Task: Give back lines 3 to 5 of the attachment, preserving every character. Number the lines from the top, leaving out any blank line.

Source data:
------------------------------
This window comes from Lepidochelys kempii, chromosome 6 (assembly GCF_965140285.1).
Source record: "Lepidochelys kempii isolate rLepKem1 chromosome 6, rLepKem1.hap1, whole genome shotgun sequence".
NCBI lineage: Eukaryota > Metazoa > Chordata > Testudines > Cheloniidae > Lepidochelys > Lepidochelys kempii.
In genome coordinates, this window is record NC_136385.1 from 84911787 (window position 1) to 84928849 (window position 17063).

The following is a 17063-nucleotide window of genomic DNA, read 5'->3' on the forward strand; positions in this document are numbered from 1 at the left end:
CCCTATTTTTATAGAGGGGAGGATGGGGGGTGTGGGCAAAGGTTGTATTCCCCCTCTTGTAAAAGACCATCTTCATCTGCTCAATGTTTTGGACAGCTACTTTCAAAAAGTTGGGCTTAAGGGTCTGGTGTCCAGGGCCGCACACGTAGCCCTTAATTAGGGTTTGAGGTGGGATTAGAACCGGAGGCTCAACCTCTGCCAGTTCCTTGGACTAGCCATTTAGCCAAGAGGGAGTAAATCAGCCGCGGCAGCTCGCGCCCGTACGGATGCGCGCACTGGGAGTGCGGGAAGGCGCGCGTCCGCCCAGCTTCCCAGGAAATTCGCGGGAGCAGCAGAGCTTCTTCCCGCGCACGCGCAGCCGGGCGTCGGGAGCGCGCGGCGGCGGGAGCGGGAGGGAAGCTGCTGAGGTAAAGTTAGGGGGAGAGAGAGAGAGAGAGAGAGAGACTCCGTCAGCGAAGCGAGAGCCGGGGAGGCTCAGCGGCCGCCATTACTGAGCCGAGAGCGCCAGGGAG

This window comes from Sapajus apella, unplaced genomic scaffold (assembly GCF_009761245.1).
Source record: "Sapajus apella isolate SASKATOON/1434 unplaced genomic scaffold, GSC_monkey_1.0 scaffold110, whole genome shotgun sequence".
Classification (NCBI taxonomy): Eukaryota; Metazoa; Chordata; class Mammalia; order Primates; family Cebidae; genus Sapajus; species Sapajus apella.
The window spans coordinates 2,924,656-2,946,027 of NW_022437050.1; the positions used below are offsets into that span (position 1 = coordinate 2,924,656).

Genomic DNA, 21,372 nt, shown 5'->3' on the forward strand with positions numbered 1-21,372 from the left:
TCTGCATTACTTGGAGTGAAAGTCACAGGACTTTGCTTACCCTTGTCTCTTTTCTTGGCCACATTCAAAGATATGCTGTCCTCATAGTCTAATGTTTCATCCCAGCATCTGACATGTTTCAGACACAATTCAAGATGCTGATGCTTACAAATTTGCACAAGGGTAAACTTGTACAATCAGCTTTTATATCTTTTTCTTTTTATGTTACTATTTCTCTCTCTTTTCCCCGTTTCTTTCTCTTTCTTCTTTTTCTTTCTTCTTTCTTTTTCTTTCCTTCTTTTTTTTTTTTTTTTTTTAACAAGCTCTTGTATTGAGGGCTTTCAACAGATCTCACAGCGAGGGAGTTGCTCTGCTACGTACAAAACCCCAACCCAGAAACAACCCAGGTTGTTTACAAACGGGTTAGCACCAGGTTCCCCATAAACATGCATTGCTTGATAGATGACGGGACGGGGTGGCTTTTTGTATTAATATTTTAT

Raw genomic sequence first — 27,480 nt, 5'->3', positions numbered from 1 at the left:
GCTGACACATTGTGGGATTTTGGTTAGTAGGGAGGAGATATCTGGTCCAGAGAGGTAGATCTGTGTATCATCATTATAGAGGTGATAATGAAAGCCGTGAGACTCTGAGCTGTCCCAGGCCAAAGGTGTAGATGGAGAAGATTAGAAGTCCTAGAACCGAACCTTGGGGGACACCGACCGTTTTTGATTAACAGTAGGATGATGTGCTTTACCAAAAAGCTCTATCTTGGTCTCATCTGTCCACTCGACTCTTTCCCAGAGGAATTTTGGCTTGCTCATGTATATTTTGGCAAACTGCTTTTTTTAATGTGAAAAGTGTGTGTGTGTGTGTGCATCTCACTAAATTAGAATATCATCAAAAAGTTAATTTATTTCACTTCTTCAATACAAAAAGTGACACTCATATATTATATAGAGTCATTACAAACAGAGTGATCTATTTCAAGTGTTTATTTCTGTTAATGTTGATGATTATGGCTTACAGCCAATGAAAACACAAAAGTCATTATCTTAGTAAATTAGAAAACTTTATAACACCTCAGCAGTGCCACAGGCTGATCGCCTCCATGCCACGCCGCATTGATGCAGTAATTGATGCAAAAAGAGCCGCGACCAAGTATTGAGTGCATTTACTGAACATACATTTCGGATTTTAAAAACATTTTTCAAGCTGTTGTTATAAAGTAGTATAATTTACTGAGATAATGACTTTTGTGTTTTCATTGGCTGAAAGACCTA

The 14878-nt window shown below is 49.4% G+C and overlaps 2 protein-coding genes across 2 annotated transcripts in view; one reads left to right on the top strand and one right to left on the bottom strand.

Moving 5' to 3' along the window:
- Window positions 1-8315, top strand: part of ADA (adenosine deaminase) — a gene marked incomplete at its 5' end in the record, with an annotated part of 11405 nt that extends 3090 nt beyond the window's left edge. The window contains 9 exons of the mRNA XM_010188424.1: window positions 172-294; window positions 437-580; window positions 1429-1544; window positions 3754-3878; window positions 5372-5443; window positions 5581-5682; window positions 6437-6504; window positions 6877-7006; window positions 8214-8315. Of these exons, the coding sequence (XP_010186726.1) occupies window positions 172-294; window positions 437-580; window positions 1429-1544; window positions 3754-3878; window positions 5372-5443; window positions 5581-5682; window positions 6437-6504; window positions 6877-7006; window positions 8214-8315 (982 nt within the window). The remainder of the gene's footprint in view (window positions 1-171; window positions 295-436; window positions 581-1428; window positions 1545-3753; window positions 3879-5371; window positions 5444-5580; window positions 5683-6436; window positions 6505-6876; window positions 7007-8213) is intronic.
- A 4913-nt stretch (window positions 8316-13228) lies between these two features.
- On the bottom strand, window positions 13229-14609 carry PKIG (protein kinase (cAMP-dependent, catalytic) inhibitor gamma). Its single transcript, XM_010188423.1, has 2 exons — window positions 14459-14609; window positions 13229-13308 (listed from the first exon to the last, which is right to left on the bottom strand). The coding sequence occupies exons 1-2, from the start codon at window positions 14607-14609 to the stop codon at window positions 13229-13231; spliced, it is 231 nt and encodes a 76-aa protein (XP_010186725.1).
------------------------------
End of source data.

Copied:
NCBI lineage: Eukaryota > Metazoa > Chordata > Testudines > Cheloniidae > Lepidochelys > Lepidochelys kempii.
In genome coordinates, this window is record NC_136385.1 from 84911787 (window position 1) to 84928849 (window position 17063).

The following is a 17063-nucleotide window of genomic DNA, read 5'->3' on the forward strand; positions in this document are numbered from 1 at the left end: